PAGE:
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Prioritizing Customer and Employee Experience


Episode Summary

Growing a business is like preparing a delightful dish. And just like you can’t bake a cake without the right ingredients, you can’t grow a business without the right focus.

In this episode of the Behind the Growth podcast, our host Imran Mian welcomes Hussain Qureshi, the president of mobileLIVE. They chat about the prime drivers of business growth, why people are your greatest asset, and how to create customer intimacy.

Featured Guest

  • Name: Hussain Qureshi
  • What he does: He’s the president of mobileLIVE.
  • Company: mobileLIVE
  • Noteworthy: Hussain has been with mobileLIVE for 10 years, where he’s helped some of the industry’s biggest names transform and grow. His greatest strength is empowering people and building relationships based on trust—both externally and internally. Before joining mobileLIVE, he worked with Siemens, Agilent, NSN, and, more recently, Ericsson. In his spare time, he enjoys cooking and riding his motorcycle in the sunshine.

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Key Insights

A great digital experience is about delighting the customer. Cooking and business are more similar than you might think. They both require the right ingredients to create a delightful result. Hussain explains, “I’m really delighted that you made that connection because curating different spices and different ingredients to create a flavour, just like a chef does — I think the same analogy can be deployed in creating a digital experience in our day-to-day lives. And it’s actually using different technologies, frameworks, and toolsets to curate an experience for the end customer. So, it’s a perfect analogy that you have drawn. I’m like a chef.”

The prime driver for this growth is solving customer problems. Many factors contribute to the success of a company. But one of the critical drivers for business growth is solving your customers’ problems. Hussain explains, “There are two types of pivoting that we have done over time. Number one was the technological pivoting — from testing into development into consulting. And then, the second one is the client side of the pivot — pivoting from the telco sector into the financial sector and then into the retail sector. So that is how we grew; the foundation of all this has been solving customer problems and making sure we have a better-than-industry customer and employee retention and engagement, and then building on that to deliver a great customer experience for our end users.”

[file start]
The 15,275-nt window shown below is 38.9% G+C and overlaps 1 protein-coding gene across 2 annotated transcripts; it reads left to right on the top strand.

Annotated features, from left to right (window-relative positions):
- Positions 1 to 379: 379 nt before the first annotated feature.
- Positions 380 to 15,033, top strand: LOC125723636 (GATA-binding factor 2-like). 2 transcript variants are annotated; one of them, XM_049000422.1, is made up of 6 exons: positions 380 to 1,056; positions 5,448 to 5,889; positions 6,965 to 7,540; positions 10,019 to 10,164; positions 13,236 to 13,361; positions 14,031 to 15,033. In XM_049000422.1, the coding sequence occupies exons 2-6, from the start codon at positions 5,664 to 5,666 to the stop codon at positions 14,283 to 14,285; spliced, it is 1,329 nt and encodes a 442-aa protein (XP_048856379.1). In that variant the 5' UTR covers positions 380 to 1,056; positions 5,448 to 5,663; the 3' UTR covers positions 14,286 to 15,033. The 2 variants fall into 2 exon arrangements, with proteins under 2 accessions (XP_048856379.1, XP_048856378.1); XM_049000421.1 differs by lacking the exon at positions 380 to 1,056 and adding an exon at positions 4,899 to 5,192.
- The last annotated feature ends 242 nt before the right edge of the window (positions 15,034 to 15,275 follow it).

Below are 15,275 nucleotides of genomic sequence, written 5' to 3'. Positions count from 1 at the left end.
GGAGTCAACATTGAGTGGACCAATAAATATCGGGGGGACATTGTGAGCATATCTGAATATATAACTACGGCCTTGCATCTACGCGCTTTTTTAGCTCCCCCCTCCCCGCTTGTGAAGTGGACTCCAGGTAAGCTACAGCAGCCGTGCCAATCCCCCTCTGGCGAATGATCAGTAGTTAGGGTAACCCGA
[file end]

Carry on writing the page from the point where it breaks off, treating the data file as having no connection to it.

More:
Your employees play a pivotal role in your organization’s growth. There’s a reason we say that people are your greatest asset in business. Hussain says, “Specifically, when you are talking about an organization that has around 400 employees, it’s basically people who are very important. The first thing we did was to make sure we have our own internal recruitment, and we are less reliant on external agencies for our recruitment because choosing the right set of people who echo the same values, as well as reflect the same culture that the organization has, is very critical to growth. So, that has been the number one thing that has been important for our growth. Number two is making sure that people are engaged, and they are committed to the vision and mission of the company.”

Episode Highlights

Employee retention and employee engagement are the two biggest challenges

“People are our IP. We are as good as the last project that we deliver to the customer. And since people are the IP, the retained knowledge and the people we have help us to go from one project to the next project. So, making sure that we have the practices, policies, and procedures in place that help us to retain, maintain the talent, as well as attract the talent — that is the biggest challenge we face on a daily basis.”

Your business mistakes are your greatest lessons

“If you reflect every day in the evening, you would have a bunch of mistakes that you commit on a daily basis. I would term them as ‘lessons learned’ rather than mistakes, but I think the biggest lesson that we learned as we were evolving our entrepreneur journey, as well as developing a business from startup to a mid- to large-sized organization, was to remain focused.”

The importance of customer intimacy

“I believe that professional services are intimate services that you provide to the customer, and you have to have that customer intimacy to be able to understand what their problems are so that you can solve them. You have to have that connection with the service that you’re providing as well as with the client that you’re providing to. And from that customer and business intimacy perspective, the more time that you spend with them, the more intimate that relationship develops into.”

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